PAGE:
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Geology, as far as it had advanced 50 years ago, was largely based upon the simple principle first enunciated by Nicholas Steno—that of superposition. But no successful chronology could have been worked out in the early days had it not been for the presence of invertebrate fossils in the stratified rocks. Invertebrate paleontology, therefore, since the beginning of the nineteenth century, has been an integral part of geology. Until the dawn of the evil days of specialization 40 or 50 years ago, most geologists had a working knowledge of fossils, and the number of those who could be designated as invertebrate paleontologists rather than geologists was small. That there were any such seems to be due largely to the fact that in all ages there have been those who were attracted by “natural curiosities”. There were collectors of fossils centuries before there was a science of paleontology. Fossils were described and figured and traded by people who could not decide whether they were organic or inorganic.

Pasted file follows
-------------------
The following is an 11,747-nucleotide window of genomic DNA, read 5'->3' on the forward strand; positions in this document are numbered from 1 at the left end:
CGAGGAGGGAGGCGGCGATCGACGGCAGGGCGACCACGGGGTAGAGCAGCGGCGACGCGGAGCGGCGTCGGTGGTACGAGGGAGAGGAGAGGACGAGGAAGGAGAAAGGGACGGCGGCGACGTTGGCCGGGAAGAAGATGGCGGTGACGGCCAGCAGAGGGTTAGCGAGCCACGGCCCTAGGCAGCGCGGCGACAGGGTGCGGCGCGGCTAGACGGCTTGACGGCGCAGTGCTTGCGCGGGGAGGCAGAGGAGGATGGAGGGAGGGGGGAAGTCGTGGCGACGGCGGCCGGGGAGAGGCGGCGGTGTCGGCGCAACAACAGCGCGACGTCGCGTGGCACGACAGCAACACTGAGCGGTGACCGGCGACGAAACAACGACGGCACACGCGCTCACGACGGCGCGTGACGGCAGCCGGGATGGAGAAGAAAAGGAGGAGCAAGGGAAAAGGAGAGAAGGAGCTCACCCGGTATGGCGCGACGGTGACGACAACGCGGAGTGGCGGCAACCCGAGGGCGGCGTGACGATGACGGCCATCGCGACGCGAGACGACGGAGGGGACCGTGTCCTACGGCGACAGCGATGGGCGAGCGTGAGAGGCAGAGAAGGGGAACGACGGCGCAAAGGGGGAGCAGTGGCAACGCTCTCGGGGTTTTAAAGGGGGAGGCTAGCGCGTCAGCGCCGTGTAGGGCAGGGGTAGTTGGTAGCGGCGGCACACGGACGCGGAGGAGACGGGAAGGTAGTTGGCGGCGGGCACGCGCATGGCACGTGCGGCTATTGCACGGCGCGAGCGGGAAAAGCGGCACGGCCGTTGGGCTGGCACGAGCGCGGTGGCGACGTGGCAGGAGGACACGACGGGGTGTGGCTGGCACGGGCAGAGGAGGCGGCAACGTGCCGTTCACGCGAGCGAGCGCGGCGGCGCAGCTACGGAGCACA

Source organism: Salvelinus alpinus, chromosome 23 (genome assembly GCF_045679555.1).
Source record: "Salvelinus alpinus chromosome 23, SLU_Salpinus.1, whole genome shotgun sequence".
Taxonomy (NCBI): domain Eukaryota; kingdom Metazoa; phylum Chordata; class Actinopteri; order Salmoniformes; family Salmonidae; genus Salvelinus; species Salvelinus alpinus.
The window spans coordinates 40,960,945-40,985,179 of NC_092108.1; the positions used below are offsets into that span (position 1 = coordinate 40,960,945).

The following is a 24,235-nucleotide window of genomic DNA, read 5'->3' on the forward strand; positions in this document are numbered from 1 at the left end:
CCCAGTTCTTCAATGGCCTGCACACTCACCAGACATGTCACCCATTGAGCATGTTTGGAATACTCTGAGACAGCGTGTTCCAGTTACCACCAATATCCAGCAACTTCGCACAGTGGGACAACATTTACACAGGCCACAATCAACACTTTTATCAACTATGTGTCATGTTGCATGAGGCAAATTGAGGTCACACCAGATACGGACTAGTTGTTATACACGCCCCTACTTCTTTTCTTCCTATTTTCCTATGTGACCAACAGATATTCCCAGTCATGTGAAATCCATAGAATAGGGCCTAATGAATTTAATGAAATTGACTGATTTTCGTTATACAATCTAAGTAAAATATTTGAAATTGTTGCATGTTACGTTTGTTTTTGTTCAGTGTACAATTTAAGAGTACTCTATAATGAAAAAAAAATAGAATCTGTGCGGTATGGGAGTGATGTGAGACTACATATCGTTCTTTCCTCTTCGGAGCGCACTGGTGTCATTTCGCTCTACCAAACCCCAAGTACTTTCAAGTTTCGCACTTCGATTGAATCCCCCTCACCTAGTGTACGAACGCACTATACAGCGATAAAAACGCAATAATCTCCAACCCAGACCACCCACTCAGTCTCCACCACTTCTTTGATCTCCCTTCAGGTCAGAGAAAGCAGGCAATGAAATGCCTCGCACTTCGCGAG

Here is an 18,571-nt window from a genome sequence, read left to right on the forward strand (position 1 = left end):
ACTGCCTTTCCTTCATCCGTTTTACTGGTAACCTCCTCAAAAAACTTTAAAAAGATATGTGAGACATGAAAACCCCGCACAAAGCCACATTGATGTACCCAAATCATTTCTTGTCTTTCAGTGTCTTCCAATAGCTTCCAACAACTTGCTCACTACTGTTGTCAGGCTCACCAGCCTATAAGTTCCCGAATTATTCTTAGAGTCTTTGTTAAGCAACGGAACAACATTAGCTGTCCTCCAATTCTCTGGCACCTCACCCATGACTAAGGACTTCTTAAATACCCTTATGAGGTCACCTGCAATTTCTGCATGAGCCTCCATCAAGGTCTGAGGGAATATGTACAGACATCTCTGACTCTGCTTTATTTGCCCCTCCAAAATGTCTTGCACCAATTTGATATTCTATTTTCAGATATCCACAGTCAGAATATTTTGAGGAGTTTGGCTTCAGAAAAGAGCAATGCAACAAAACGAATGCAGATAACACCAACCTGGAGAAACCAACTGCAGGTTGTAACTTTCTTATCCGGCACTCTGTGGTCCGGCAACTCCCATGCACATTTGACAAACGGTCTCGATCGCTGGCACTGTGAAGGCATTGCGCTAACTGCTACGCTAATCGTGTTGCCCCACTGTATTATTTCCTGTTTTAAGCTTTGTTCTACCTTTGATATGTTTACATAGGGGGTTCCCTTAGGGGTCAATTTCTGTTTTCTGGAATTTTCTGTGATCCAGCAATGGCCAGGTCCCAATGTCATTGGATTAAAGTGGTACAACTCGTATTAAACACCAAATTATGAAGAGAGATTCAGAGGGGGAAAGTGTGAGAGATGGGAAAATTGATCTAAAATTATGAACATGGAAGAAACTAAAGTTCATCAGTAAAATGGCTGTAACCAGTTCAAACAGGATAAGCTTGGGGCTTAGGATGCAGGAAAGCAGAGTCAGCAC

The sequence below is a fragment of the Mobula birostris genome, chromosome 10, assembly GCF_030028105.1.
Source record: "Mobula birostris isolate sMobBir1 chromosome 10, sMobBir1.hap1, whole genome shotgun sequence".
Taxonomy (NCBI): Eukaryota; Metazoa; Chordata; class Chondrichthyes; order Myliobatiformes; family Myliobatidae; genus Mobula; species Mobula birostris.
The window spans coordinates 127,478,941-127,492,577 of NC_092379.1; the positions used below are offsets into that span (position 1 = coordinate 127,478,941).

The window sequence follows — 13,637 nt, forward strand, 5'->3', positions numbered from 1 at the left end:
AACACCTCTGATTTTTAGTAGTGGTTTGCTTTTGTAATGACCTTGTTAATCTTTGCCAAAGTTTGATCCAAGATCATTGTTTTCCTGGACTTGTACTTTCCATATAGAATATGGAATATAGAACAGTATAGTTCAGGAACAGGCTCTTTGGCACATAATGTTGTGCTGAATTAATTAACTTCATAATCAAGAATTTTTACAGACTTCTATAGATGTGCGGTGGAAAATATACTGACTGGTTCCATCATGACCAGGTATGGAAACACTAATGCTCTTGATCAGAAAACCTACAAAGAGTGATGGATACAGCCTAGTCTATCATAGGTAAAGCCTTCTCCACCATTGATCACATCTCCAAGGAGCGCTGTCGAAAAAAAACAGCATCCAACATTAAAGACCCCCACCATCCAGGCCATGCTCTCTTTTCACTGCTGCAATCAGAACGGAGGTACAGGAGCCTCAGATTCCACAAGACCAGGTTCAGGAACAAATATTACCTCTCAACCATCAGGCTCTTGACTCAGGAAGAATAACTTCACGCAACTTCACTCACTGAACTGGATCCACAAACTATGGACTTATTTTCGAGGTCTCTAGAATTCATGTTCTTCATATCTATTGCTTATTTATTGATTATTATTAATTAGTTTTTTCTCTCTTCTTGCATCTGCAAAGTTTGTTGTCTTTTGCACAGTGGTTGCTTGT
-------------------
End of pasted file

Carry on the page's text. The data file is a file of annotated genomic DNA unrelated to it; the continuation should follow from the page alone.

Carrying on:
This bit of well-known history is repeated here because it explains why so many of the contributions of the invertebrate paleontologists are descriptive. In the first place, such work is necessary; in the second, most invertebrate paleontologists, sensu stricto, started as amateurs of their subject and remained such, even though, in some cases, their labors provided them a livelihood of a sort.

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